To tell you how I feel about belt rank progression, I have to tell you about the one tattoo I’ve ever seriously considered getting. I also have to tell you something about Greek language.
If you’re still with me, oh how I love you. I promise it’ll be quick and painless.
We get our English word synecdoche from a Greek word, συνεκδοχή, that means “simultaneous understanding.” The word is used as a figure of speech or a metaphor.
You know how sometimes people say “50 head” meaning “a herd of 50 cattle,” or “three hands” meaning “three sailors”? Those are examples. A synecdoche is where the thing-in-itself (like a sailor) has the same meaning as something that represents that thing (like a hand). We understand that those two meanings exist simultaneously.
After the Mundials this past year, I started think about getting a tattoo of the Greek letters. The ink would be a reminder that, in life, we should consider both the thing-in-itself and what the thing represents. Also, Greek letters look pretty boss. That was a secondary consideration.
Why did the Mundials get me thinking about this? Because a jiu-jitsu belt is a synecdoche.
Before I got promoted, I spent a lot of time thinking about my next belt. It’ll be so rewarding, I thought, to be able to tie that around my waist every class.
But at the end of the day, it’s a piece of colored cloth. There’s that famous Royce Gracie quote that a belt only covers two inches of your ass, and the rest of it you have to cover on your own. It’s true.
As hard as we work for those promotions, a belt is just a thing, an object. It’s what that object represents that matters.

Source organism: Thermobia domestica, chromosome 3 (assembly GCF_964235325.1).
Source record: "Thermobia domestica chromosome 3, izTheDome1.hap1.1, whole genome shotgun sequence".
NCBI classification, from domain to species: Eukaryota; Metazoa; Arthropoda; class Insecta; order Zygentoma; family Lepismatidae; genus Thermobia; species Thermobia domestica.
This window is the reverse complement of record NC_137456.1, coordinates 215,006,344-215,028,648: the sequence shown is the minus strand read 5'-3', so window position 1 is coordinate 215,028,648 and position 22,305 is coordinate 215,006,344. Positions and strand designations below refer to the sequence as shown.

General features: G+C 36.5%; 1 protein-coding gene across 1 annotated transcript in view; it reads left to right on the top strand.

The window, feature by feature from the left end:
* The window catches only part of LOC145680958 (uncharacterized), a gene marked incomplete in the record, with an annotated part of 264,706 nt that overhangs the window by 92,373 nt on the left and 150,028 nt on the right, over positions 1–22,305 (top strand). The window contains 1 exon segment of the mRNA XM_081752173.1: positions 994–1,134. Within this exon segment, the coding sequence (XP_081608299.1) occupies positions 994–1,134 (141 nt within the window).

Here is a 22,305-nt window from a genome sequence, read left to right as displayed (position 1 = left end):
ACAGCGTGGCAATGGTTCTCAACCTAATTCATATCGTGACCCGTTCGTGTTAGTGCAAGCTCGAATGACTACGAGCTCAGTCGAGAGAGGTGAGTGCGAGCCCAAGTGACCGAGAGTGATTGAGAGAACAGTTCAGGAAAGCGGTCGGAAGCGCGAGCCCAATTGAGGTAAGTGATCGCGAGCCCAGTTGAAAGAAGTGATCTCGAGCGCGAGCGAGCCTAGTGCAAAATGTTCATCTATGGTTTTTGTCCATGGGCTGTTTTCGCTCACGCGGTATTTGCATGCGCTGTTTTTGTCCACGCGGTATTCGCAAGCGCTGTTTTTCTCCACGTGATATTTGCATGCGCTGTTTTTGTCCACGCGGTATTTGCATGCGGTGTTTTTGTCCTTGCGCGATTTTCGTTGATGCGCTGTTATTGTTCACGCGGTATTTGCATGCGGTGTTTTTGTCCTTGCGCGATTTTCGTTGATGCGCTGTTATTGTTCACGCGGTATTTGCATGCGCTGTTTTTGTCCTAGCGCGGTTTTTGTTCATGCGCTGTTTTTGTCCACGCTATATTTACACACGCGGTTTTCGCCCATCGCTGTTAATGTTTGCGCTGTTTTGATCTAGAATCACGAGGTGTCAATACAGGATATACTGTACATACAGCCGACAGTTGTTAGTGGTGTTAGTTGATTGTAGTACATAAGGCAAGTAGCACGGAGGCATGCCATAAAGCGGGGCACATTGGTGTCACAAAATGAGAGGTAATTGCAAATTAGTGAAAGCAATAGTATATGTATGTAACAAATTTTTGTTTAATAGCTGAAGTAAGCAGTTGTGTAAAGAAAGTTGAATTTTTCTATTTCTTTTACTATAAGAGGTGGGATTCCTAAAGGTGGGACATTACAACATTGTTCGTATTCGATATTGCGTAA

Discipline. Commitment. Loyalty. The respect you’ve earned from people that you respect (your instructors, your training partners). It might sound corny, but that’s what I think about when I think about promotions: a shared journey that, if done the right way, has spectacular rewards. The new addition to your wardrobe is lovely, but is it really anything compared to what the belt actually represents?
People do think about and talk about belt rank. It’s natural. When jiu-jitsu is a big part of your life, and BJJ people are a significant portion of your social circle, it’s only normal that you would talk about progression with your friends. And I do think that belts serve a purpose: they can be markers along the way of a long, long journey. My instructor is fond of pointing out that there are only five belts in BJJ, and everyone starts with one of them: promotions don’t happen often.
Sometimes, I hear folks get frustrated because they didn’t get a stripe from their instructor, or were passed over for promotion during the head of their school’s last visit. We all know people who have gotten frustrated about matters like these. Frankly, most of us have been those people at one time or another.
If you want a belt that’s a rank up from where you are, I’m sure you can find someone to give it to you. But what would that mean? You’d have the thing itself. You wouldn’t have what it represents. It wouldn’t be a synecdoche.
Training the right way — and doing so with patience and humility — allows you to have both the thing-in-itself and what the thing represents. I don’t want to cheat myself out of having both, and neither, I suspect, do you.